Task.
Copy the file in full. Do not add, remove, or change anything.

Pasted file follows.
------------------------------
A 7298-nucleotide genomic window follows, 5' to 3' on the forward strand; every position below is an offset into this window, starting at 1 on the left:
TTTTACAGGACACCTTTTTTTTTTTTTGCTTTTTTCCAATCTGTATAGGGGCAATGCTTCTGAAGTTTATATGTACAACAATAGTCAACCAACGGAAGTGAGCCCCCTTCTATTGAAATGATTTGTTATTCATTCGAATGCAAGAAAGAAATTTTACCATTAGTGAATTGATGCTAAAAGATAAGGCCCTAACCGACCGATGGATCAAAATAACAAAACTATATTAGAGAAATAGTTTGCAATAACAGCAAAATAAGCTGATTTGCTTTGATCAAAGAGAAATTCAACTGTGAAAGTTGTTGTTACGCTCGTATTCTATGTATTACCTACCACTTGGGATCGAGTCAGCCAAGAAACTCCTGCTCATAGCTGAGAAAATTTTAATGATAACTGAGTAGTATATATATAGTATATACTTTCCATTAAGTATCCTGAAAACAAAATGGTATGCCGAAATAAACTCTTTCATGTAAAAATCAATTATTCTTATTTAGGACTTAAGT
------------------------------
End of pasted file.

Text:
A 7298-nucleotide genomic window follows, 5' to 3' on the forward strand; every position below is an offset into this window, starting at 1 on the left:
TTTTACAGGACACCTTTTTTTTTTTTTGCTTTTTTCCAATCTGTATAGGGGCAATGCTTCTGAAGTTTATATGTACAACAATAGTCAACCAACGGAAGTGAGCCCCCTTCTATTGAAATGATTTGTTATTCATTCGAATGCAAGAAAGAAATTTTACCATTAGTGAATTGATGCTAAAAGATAAGGCCCTAACCGACCGATGGATCAAAATAACAAAACTATATTAGAGAAATAGTTTGCAATAACAGCAAAATAAGCTGATTTGCTTTGATCAAAGAGAAATTCAACTGTGAAAGTTGTTGTTACGCTCGTATTCTATGTATTACCTACCACTTGGGATCGAGTCAGCCAAGAAACTCCTGCTCATAGCTGAGAAAATTTTAATGATAACTGAGTAGTATATATATAGTATATACTTTCCATTAAGTATCCTGAAAACAAAATGGTATGCCGAAATAAACTCTTTCATGTAAAAATCAATTATTCTTATTTAGGACTTAAGT